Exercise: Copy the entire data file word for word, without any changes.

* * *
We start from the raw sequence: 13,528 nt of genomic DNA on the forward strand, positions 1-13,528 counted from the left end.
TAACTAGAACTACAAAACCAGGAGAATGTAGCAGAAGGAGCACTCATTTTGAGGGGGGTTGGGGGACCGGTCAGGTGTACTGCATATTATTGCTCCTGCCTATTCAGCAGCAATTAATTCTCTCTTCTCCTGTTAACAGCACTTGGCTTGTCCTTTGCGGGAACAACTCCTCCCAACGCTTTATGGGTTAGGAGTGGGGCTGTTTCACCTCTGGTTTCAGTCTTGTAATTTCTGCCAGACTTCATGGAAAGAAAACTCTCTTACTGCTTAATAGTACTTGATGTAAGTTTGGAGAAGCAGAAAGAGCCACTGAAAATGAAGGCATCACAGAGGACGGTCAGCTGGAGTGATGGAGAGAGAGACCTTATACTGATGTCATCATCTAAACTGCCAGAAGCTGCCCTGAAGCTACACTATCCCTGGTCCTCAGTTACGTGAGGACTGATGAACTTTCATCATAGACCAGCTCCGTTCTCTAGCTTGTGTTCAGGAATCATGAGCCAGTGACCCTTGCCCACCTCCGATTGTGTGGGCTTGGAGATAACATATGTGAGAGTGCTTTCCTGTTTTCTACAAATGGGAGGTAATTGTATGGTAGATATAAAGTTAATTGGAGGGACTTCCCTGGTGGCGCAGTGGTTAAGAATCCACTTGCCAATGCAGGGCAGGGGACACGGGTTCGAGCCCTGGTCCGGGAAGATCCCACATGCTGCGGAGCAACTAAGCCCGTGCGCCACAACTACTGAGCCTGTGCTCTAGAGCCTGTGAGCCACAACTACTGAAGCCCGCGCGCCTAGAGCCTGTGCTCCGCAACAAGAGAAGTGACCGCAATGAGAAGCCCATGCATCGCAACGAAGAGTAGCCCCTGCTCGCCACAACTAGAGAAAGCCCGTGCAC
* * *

We start from the raw sequence: 13,528 nt of genomic DNA on the forward strand, positions 1-13,528 counted from the left end.
TAACTAGAACTACAAAACCAGGAGAATGTAGCAGAAGGAGCACTCATTTTGAGGGGGGTTGGGGGACCGGTCAGGTGTACTGCATATTATTGCTCCTGCCTATTCAGCAGCAATTAATTCTCTCTTCTCCTGTTAACAGCACTTGGCTTGTCCTTTGCGGGAACAACTCCTCCCAACGCTTTATGGGTTAGGAGTGGGGCTGTTTCACCTCTGGTTTCAGTCTTGTAATTTCTGCCAGACTTCATGGAAAGAAAACTCTCTTACTGCTTAATAGTACTTGATGTAAGTTTGGAGAAGCAGAAAGAGCCACTGAAAATGAAGGCATCACAGAGGACGGTCAGCTGGAGTGATGGAGAGAGAGACCTTATACTGATGTCATCATCTAAACTGCCAGAAGCTGCCCTGAAGCTACACTATCCCTGGTCCTCAGTTACGTGAGGACTGATGAACTTTCATCATAGACCAGCTCCGTTCTCTAGCTTGTGTTCAGGAATCATGAGCCAGTGACCCTTGCCCACCTCCGATTGTGTGGGCTTGGAGATAACATATGTGAGAGTGCTTTCCTGTTTTCTACAAATGGGAGGTAATTGTATGGTAGATATAAAGTTAATTGGAGGGACTTCCCTGGTGGCGCAGTGGTTAAGAATCCACTTGCCAATGCAGGGCAGGGGACACGGGTTCGAGCCCTGGTCCGGGAAGATCCCACATGCTGCGGAGCAACTAAGCCCGTGCGCCACAACTACTGAGCCTGTGCTCTAGAGCCTGTGAGCCACAACTACTGAAGCCCGCGCGCCTAGAGCCTGTGCTCCGCAACAAGAGAAGTGACCGCAATGAGAAGCCCATGCATCGCAACGAAGAGTAGCCCCTGCTCGCCACAACTAGAGAAAGCCCGTGCAC